Academic journal article Journal of Marriage and Family

Adoption, Foreign-Born Status, and Children's Progress in School

Academic journal article Journal of Marriage and Family

Adoption, Foreign-Born Status, and Children's Progress in School

Article excerpt

At no time in U.S. history have we witnessed the types of transformations now occurring in adoptive families. The unprecedented growth in the size of the adoptee population is indisputable (Selman, 2009; Stolley, 1993). In the second half of the 20th century, the number of adoptees increased from about 50,000 in the mid-1940s to more than 110,000 in 1990 (Stolley, 1993). Along with other transformations in children's living arrangements, these changes have attracted significant attention in the literature. New studies on the health, social, and psychological outcomes of adopted children have provided a useful portrait of how well they adapt to life in their new families (L. Hamilton, Cheng, & Powell, 2007; Hellerstedt et al., 2008). However, despite this increasing body of work, lingering questions remain concerning whether adopted children have similar levels of socioeconomic attainment as their peers who live with biological parents (Rueter & Koerner, 2008; Van Londen, Juffer, & van IJzendoorn, 2007).

In this study I used data from the American Community Survey (ACS; https://www.census. gov/programs-surveys/acs/) to provide a nuanced perspective on the relationship between adoption and child well-being. I focused on disparities in schooling progress, conditional on adoption status, and paid attention to three specific issues. First, I investigated whether the relationship between adoption status and schooling progress differs among foreign-born and U.S.-born children. Second, I examined whether foreign-born adoptees are more likely to lag behind in school compared to U.S.-born adoptees. Third and finally, I examined whether adoption status results in differentiated patterns of educational incorporation among immigrant children. In the process, I examined whether these variations are associated with differences in racial and ethnic characteristics.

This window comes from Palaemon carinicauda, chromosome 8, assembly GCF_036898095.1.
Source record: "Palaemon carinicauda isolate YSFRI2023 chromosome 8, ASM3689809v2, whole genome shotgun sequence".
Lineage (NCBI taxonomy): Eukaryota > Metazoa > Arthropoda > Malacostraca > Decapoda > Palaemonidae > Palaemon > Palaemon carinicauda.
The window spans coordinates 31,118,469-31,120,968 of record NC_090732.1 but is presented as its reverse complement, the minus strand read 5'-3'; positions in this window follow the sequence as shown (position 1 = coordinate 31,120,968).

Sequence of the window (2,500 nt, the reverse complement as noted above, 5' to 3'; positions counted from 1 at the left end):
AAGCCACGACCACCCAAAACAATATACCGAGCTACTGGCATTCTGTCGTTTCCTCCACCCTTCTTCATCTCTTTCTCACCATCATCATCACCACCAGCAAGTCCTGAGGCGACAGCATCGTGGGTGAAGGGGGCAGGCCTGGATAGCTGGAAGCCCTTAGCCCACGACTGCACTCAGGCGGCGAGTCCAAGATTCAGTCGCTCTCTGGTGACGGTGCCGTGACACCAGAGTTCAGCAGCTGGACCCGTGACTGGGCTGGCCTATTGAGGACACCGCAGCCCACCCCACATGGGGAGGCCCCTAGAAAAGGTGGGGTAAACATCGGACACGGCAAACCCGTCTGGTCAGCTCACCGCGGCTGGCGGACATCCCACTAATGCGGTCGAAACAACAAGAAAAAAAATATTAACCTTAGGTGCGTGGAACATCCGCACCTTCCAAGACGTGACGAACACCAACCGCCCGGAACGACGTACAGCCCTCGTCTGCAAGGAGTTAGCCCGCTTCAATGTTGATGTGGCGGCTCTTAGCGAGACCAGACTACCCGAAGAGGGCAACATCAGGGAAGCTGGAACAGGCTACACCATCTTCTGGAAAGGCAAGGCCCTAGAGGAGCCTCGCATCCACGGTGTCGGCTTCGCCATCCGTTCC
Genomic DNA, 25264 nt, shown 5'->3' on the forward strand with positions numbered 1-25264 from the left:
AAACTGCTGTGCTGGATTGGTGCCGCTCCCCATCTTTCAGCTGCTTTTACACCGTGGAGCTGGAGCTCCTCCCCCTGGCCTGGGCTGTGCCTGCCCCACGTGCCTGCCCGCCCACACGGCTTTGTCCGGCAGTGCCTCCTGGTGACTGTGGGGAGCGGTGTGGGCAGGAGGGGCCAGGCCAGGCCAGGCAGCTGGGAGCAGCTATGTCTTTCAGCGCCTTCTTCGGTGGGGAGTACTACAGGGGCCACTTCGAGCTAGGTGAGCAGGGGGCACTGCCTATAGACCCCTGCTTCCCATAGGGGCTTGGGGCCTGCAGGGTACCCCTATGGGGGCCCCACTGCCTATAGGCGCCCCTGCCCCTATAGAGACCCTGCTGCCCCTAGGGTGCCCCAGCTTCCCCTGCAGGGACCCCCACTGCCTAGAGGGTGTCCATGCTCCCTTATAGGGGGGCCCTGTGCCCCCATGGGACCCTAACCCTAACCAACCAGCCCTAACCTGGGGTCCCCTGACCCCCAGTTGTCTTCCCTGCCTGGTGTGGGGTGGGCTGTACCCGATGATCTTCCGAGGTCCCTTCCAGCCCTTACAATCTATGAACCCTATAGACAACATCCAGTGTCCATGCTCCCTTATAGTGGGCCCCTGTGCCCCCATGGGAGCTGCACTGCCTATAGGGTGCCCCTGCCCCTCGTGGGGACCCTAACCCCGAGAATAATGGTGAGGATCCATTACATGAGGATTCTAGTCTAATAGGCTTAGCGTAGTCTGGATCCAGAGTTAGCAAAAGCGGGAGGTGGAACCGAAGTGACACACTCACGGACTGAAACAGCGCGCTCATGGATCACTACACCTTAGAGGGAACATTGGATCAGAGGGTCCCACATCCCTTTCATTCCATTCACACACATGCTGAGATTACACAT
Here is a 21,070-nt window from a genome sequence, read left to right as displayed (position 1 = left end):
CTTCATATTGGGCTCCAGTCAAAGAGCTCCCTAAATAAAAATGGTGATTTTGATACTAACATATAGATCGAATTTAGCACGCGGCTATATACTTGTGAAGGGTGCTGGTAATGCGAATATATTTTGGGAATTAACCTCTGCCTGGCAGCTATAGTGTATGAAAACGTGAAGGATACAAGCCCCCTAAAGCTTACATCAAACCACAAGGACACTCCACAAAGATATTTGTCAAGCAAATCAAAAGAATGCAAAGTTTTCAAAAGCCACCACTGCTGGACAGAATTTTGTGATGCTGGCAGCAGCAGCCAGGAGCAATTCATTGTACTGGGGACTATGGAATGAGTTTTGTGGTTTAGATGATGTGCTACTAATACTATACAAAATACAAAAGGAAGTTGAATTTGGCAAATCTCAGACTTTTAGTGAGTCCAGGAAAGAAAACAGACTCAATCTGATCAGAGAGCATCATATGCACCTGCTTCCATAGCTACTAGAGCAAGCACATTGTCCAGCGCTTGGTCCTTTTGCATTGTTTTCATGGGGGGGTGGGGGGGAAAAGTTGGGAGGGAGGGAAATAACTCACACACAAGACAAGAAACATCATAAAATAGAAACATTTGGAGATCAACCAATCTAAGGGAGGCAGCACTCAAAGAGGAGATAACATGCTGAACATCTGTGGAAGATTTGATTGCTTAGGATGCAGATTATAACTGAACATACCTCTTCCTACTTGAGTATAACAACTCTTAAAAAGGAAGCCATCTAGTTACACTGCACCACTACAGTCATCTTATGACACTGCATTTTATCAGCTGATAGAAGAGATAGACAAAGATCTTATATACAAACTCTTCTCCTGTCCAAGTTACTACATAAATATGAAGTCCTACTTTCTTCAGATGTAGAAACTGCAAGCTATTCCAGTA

Background

Research on adoption status, which often takes one of two perspectives, generally yields contrasting findings on its implications for the well-being of children. The first perspective indicates that adopted children experience significant social and developmental disadvantages compared to their non-adopted peers. These disadvantages are typically explained using insights from kinship selection theory and its prediction of a positive relationship between parental investment in children and degrees of biological relatedness (Gibson, 2009; W. D. Hamilton, 1964). According to this perspective, disparities in child well-being are interpreted as resulting from the fact that parents invest less in the well-being of nonbiological children, such as adoptees and foster children, than they do in their biological kin (Gibson, 2009; W. D. Hamilton, 1964). Support for this hypothesis has been found across several disciplines. In the health literature, for example, adoptees have been found to have worse health outcomes compared to non-adoptees (Miller, Fan, Christensen, Grotevant, & Van Dulmen, 2000). A similar pattern of adoptee disadvantage underlies many of the findings reported in the educational literature. Accordingly, adopted children have been found to have lower levels of achievement, more problems in school, and less positive feelings about school compared to other children (Miller, Fan, Grotevant, et al., 2000; Plug&Vijverberg,2003;Raleigh&Kao,2013).

A second perspective on the implications of adoption status suggests that adoptees do not experience systematic socioeconomic disadvantages compared to other children (e.g., Borders, Black, & Pasley, 1998; Van Londen et al., 2007). Proponents of this perspective argue that parents deliberately act to mitigate biases in their investment in children by adopting a range of compensatory behaviors that can help to eliminate disparities among children (L. Hamilton et al., 2007). Indeed, several studies have provided evidence showing that adoption status does not necessarily result in negative implications for children. …

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